As part of our business consultancy, we work with lots of small businesses who make up the lion’s share of employers in this country. But today I’m shifting my focus to the candidates. Every hiring manager can tell you horror stories that you wouldn’t believe! And the truth is, there are some easy fixes to a lot of what’s sabotaging these candidates’ opportunities. More than your resume, more than your performance in the interview, more than anything about the way you present yourself in private, social media is killing your prospects. So for your sake, the sake of the great people we work with, and for the sake of humanity, it’s time for some real talk about your social media profile and the easy fixes that can help you not to be a hiring manager’s horror story.
Avoid Public Harassment of Coworkers
Preparing to vent to your followers about the new temp? Think twice about the consequences. You might be able to curse out your boss on social media, but making fun of disabled co-workers is considered harassment and could result in termination. Just to be clear, avoid negative language about your coworkers and bosses on social media. While the above example can be a legal issue, even casual venting can show potential employers that you lack respect or are a negative person.
Avoid Vulgar Language
If your job is professional by nature, you may want to avoid frequent cursing in publicly available posts. Not only do future employers dislike unsavory behavior, but vulgarity on business-related media profiles can cause the loss of a client.
Don’t Display Immature Behavior on Social Media
Although there’s no shame in enjoying the occasional stiff drink, it is unwise to regularly share your drinking exploits on social media. You never know who’s watching! An employer won’t believe you’re sick if there’s proof on social media you were binge drinking last night. Not only will this behavior reflect poorly on you from your employer’s perspective, but can even lead to addiction, according to Resource Recovery.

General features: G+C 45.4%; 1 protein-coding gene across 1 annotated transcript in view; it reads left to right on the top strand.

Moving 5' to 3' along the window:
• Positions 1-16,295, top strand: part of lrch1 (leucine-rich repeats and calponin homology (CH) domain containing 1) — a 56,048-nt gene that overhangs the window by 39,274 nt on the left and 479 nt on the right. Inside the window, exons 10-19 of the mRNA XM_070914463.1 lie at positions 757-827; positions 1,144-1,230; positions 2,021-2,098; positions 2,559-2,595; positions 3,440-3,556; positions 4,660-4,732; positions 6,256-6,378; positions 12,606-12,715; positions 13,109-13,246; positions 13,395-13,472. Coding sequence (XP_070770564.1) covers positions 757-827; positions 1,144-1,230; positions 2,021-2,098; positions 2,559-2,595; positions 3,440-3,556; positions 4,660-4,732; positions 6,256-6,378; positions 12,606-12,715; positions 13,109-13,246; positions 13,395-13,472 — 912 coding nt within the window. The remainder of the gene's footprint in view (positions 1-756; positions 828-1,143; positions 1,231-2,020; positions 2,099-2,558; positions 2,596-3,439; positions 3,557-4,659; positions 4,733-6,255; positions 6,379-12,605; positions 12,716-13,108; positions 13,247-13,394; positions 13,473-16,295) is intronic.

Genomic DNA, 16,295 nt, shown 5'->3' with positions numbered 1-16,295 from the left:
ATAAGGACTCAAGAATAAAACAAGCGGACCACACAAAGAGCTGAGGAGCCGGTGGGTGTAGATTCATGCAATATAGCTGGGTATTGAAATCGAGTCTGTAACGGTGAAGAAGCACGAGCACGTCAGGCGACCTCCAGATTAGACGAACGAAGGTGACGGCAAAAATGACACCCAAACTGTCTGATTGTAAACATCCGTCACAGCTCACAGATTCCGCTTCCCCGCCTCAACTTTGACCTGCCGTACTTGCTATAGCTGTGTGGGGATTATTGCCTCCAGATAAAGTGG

Avoid Sharing Imagery of Company Property
Jenny Craig fired Internet star Shane Dawson and six others when Dawson released a comedy sketch filmed inside his job. Unless given express permission, it’s a good idea to avoid sharing anything you’ve filmed or taken of your work environment. It may seem innocent, but management could claim your video violates company policy.
Disengage from Bigoted Behavior
Businesses with a social presence don’t appreciate discrimination. Making racist, sexist, or otherwise bigoted comments where thousands of people can see who you work for is a surefire way to lose your job, even if you’re doing it ironically.
From celebrities to office workers, anyone who brings negative attention to their employer is subject to criticism. Some would argue the ability to make content private prevents the above snafus. Though a clever tactic, this doesn’t stop your friends and followers from sharing your content elsewhere. Be aware that you can’t take back something shared on the Internet. The most effective way to prevent your media presence from disrupting future employment is staying conscious of what you’re posting for the world to see!
Happy hunting, and good luck!